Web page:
Part of the importance is that I wanted to show that it's OK to jump to a non-western culture. Also in my play test groups there were way more anime fans than
    Shakespeare fans. Perhaps I need to elaborate on that a bit.

    > 2. I find that splitting up the materials needed per chapter makes it harder to know what you'll need to play. Would you consider putting all this stuff up-front?

    Good call.

    > 3. Why use cards for determining the random setting? Why not dominoes?

    Poor self control? :-)

    With dominoes you have only seven faces/choices possible, with cards thirteen (and that jumps to 28 and 52 respectively when you get to suits.)

    > 4. I very much like how the more conflict-creating attributes (the oaths) score the most points.

    Thanks, that something that I strive for in the play sets and mention in the appendix that talks about making your own.

    > 5. Great job on the hidden agendas! Does the voting mechanism and +10 points if you achieved your agenda work well in play?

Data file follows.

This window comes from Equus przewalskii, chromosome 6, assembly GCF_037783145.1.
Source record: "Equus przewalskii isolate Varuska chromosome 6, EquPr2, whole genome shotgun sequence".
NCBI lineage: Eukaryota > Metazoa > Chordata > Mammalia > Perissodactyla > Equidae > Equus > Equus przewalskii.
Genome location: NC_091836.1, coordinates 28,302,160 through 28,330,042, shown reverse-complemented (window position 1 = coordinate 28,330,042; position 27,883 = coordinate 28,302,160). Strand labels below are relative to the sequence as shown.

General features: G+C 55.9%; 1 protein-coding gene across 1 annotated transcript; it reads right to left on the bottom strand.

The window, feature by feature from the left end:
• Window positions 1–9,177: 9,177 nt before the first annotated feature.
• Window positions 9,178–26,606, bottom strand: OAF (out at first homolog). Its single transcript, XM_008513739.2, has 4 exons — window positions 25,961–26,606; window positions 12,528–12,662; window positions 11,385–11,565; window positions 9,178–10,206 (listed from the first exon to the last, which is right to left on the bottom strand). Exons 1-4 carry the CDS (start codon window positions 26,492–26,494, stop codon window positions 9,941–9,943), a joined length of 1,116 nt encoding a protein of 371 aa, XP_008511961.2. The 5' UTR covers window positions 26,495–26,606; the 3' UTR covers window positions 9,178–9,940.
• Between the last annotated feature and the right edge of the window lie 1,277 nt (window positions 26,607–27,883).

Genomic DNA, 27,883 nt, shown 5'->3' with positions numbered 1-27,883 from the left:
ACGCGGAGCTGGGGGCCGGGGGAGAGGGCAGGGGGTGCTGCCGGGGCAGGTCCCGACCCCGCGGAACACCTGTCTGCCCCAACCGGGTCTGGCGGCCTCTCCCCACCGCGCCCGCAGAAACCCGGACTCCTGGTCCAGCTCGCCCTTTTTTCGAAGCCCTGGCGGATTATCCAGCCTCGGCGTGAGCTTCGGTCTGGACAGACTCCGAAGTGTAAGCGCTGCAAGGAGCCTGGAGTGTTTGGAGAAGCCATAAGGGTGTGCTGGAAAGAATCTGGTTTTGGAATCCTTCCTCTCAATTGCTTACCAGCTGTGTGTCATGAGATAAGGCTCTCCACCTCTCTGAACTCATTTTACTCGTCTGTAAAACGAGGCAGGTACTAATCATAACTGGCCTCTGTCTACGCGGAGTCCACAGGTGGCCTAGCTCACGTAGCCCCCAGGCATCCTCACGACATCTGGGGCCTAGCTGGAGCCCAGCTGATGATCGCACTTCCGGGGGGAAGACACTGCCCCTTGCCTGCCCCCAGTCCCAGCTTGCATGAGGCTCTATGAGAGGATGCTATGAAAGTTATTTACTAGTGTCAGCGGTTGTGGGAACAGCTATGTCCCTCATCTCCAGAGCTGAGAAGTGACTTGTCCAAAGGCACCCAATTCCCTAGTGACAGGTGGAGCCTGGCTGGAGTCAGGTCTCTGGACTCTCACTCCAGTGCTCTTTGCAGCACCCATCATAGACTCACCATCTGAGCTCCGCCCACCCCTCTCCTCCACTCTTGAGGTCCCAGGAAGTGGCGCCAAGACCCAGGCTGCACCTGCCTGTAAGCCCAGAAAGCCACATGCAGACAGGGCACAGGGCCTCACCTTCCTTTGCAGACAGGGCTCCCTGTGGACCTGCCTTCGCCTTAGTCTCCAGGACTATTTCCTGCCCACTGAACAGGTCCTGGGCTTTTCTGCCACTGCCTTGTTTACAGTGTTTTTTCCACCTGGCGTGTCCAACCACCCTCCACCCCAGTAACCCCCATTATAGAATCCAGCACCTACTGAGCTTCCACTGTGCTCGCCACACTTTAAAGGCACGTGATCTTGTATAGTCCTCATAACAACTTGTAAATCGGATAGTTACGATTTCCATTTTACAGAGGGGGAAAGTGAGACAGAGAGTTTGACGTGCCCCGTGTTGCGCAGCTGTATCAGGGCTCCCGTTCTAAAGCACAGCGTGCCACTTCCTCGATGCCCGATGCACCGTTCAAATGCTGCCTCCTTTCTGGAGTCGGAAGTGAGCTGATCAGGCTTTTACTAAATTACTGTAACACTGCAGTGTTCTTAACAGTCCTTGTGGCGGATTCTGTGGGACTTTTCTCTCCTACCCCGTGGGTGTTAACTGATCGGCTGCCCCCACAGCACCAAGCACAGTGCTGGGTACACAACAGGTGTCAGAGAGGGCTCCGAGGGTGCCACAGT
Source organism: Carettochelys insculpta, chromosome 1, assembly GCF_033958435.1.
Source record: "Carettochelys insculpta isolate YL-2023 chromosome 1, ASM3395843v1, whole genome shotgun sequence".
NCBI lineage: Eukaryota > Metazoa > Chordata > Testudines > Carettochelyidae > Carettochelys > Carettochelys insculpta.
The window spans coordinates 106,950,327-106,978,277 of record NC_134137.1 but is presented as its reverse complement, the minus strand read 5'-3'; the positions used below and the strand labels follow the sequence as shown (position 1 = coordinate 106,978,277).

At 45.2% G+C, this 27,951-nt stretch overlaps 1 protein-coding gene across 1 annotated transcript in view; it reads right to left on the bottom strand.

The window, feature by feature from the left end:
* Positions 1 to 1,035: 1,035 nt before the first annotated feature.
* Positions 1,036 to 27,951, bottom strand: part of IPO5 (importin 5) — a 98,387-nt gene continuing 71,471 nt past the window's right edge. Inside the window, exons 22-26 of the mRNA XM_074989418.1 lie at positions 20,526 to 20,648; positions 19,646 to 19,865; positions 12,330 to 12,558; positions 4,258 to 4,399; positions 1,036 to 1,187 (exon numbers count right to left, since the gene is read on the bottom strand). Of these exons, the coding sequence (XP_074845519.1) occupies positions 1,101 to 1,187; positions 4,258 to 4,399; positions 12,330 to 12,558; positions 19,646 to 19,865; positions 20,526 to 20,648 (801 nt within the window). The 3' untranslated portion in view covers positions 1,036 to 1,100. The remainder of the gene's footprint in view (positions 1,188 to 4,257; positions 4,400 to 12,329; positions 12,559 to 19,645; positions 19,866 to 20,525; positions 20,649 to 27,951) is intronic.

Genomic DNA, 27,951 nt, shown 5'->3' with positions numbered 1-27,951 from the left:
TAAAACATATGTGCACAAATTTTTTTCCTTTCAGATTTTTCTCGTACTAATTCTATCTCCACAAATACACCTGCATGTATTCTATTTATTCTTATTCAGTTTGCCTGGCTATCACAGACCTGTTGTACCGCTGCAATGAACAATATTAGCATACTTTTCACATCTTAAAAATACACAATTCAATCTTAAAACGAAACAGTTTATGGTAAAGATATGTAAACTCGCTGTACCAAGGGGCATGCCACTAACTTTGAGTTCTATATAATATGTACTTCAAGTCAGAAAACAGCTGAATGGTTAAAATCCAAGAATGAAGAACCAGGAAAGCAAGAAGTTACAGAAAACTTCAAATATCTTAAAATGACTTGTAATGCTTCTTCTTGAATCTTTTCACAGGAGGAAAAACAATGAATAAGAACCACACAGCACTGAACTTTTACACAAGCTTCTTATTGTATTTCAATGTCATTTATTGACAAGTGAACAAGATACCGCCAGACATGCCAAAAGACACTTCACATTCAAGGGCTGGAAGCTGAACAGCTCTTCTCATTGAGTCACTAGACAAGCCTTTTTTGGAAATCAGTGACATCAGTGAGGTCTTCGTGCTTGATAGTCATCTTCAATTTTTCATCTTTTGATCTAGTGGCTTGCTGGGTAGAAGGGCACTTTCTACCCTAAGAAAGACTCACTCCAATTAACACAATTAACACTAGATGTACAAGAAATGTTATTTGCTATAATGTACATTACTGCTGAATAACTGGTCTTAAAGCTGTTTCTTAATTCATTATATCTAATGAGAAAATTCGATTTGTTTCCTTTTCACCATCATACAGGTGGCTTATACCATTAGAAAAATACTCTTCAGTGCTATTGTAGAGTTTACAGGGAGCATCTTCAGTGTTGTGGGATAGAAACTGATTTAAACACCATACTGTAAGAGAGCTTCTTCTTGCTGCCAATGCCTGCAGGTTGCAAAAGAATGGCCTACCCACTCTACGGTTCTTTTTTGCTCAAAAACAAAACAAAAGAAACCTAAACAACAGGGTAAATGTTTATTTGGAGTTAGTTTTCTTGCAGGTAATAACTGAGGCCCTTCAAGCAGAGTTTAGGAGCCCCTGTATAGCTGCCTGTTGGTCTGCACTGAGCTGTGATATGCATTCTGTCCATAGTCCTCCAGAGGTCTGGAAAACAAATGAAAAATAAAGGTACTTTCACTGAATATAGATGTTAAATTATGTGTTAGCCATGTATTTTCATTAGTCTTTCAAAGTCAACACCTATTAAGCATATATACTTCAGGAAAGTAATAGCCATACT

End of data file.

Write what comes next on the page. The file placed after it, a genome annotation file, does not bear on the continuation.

Absolutely, sometimes they're the tie breaker and they're generally the reward for those that can put it all together. There's also the fun during the reveal so see if you could guess what the player was trying to do with their character. The bonus points are far from automatic, experience has shown that they're only reward about 40 to 50% of the time. The story telling gets carried away and it doesn't end up the way players thought it was going to go.

    > 6. I like the new character sheet style with the domino graphics. It looks spiffier and is actually slightly more clear visually since it better matches what the players will be seeing in play.

    Thanks, it's also easier to chop them up and hand them out at a convention. That actually started out as a player suggestion.

    > 7. The sidebars are better done, they are more clearly separate now. The gradient background colour you were using before made it harder to tell where the sidebar started.